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Utilisation de la pierre par l'homme.

Abstract : The lithic material in the site that is attributable to human activity includes worked and unworked objects. The former are either flaked or fashioned by some other technique. The latter either show use stigmata or are devoid of such traces. The material that is unmodified but nevertheless purposely transported by humans to their campsite includes blocks destined to form pavements, walls and structured fireplaces, as well as curiosa. Materials that were unmodified before being used by humans (primarily stone blocks and cobbles consisting of a wide array of tools), show traces of that use. Flaked lithic material consists of cores, débitage, unretouched flakes showing use-wear, and bi-products of tool-shaping. Lithic materials worked by techniques other than flaking include tools formed by pecking, hammering, sawing, scraping and polishing. Source of raw material. After establishing that materials were the product of human action it is important to determine the geographic source(s) of those that are exotic to the site, in order to gain an idea of the territory frequented by the site's occupants. Typology. Today we combine typological analysis with direct dating techniques, complementing this combination with technological analysis. Refitting. The refitting of broken lithics and flaked blocks of flint allow a rough evaluation as to whether different zones of the site were occupied simultaneously. The refitting of flaked stone allows a reconstruction of reduction sequences and decision making. Experimentation. The goal of experiments is to rediscover fabrication techniques and the functions of objects. Experimental flint working is especially well developed, although the manufacture of artifacts by techniques other than flaking is also the subject of systematic experiments. In addition, experimentation permits a reconstruction of the ways in which tools were used. Even if experimentation is not proof in itself it serves as a test of certain functional hypotheses. Use-wear analysis. Use-wear is observed with the aid of various optical devices. Such analysis of flint tools focuses on differences in the polish created when the working edges came in contact with the materials worked. When tools are well preserved, it is possible to distinguish the different materials worked and the ways in which the tools were applied in the working of these materials. Observing use-traces on cobbles, blocks and plaquettes is particularly important as it is the only reliable means to infer their functions. In the case of portable art, observations made on engraved lines provides insight into the procedures employed by the artist. Analysis of organic residues. Use of the Scanning Electron Microscope combined with chemical analysis can reveal and identify certain vegetal residues or other organic substances remaining on particularly well preserved tool-edges. Use of ethnographic data. Ethnographic data can be valuable when its use is limited to precise techniques. The different technological approaches that drive our research today can be broken down into three steps : 1) the study of raw materials present, their ultimate differential treatment and their geographical sources ; 2) the reconstruction of production techniques, and 3) the function and life history of the tools thus produced. In reality these research procedures are complementary and are conducted in parallel. This is the price of revealing the socio-economic and cultural reality of Paleolithic people.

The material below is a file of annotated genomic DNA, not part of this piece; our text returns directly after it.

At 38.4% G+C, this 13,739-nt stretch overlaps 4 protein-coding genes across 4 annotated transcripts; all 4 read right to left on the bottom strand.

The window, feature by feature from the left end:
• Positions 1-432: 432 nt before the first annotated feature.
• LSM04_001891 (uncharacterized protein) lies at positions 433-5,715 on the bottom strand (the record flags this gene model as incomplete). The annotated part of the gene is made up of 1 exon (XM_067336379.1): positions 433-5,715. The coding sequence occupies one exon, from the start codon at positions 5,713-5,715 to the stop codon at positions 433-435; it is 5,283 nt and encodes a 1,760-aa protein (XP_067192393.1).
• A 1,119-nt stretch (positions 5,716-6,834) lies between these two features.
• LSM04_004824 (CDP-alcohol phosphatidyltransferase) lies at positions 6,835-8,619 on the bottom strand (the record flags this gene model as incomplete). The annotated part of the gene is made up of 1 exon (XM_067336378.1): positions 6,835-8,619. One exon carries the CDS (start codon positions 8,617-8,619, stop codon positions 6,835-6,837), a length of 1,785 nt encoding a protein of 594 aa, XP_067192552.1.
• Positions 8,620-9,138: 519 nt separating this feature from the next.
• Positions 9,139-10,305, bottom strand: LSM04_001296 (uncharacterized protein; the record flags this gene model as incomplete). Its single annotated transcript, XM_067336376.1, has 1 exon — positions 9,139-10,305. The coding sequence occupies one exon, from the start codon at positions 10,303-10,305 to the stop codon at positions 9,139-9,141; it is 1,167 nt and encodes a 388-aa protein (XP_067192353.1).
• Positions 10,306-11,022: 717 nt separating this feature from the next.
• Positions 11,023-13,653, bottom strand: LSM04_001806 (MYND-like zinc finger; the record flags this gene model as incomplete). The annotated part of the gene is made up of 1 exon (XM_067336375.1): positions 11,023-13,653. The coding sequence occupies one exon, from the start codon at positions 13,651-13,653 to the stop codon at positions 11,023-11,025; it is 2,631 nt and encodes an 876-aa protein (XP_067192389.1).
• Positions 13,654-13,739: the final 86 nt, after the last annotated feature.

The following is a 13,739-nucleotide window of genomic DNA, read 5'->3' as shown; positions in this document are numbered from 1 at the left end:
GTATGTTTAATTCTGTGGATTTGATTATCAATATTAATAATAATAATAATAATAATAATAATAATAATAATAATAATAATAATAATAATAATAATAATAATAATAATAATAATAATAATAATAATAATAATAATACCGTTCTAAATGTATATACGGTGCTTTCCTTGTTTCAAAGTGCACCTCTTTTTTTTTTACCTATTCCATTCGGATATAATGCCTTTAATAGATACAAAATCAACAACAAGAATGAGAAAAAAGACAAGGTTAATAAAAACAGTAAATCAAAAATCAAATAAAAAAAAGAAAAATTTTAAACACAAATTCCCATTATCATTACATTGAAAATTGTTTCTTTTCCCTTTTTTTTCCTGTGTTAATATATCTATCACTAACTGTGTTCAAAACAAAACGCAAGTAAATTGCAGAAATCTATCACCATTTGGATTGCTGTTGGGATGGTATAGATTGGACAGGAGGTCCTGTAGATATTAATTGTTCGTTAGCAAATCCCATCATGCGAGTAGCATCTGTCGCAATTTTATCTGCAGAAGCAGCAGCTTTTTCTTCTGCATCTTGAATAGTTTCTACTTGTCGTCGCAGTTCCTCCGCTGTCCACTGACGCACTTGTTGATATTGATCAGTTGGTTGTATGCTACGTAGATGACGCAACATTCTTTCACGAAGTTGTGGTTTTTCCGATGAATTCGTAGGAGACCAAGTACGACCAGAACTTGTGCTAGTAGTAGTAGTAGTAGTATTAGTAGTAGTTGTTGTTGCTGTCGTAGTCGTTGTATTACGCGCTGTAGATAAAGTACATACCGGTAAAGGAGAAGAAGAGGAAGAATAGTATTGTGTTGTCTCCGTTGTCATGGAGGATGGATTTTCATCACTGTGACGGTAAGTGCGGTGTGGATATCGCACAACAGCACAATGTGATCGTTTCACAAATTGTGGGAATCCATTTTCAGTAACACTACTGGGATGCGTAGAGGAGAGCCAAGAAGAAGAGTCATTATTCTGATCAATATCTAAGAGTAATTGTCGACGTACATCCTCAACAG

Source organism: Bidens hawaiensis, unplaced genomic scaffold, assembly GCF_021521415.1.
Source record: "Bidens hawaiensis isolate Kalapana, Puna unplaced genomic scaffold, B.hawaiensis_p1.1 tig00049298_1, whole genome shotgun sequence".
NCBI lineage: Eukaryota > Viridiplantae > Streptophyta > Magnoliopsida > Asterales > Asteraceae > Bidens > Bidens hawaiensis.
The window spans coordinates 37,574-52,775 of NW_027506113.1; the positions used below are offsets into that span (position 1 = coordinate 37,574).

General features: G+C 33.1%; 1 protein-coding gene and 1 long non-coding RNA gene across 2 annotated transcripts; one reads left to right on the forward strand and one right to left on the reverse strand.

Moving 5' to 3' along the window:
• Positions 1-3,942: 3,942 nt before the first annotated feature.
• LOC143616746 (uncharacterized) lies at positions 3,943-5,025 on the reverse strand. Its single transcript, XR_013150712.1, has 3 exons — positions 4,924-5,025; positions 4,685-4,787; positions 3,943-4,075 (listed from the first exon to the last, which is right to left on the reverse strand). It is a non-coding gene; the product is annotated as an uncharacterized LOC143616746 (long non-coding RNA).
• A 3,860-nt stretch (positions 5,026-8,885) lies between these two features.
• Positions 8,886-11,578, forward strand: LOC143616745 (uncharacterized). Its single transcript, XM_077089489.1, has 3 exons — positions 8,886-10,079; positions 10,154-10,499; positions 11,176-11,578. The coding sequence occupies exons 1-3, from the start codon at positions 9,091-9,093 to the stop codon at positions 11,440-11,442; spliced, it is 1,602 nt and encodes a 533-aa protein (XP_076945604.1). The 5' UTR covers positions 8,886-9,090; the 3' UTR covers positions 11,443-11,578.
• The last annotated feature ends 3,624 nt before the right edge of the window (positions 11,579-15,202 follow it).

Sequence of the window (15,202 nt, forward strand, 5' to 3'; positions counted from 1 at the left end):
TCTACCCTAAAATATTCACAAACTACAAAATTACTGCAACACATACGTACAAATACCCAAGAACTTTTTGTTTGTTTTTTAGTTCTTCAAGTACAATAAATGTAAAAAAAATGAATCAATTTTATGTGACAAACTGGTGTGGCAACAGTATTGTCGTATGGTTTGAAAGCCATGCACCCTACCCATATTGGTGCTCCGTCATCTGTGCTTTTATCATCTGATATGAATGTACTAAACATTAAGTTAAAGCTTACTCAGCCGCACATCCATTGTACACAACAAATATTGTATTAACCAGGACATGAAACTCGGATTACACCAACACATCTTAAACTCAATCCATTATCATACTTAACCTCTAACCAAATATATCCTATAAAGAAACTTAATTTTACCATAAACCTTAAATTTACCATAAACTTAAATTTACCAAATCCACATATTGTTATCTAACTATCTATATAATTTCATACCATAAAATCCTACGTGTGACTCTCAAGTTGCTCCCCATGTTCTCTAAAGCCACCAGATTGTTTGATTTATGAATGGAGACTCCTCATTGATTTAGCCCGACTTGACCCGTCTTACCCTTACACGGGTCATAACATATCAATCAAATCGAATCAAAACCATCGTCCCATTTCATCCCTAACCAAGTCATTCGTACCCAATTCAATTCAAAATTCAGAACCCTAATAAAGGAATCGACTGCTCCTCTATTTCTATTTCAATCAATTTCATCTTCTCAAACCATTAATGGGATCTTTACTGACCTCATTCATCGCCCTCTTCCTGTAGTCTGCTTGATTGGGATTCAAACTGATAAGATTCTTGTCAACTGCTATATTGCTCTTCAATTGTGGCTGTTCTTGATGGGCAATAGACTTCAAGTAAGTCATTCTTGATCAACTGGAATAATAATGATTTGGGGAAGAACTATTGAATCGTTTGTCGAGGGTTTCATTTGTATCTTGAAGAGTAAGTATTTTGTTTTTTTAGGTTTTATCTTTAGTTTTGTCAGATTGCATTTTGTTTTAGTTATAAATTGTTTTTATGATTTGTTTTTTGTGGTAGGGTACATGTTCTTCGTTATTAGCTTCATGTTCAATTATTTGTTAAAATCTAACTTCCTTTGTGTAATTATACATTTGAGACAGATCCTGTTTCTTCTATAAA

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Contributor : Sophie A. de Beaune <>
Submitted on : Wednesday, August 1, 2012 - 11:24:41 AM
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Sophie A. de Beaune. Utilisation de la pierre par l'homme.. J.-Cl. Miskovsky. Géologie de la Préhistoire. Méthodes. Techniques. Applications., Géopré - Presses Universitaires de Perpignan, pp.987-1000, 2002. ⟨halshs-00722302⟩



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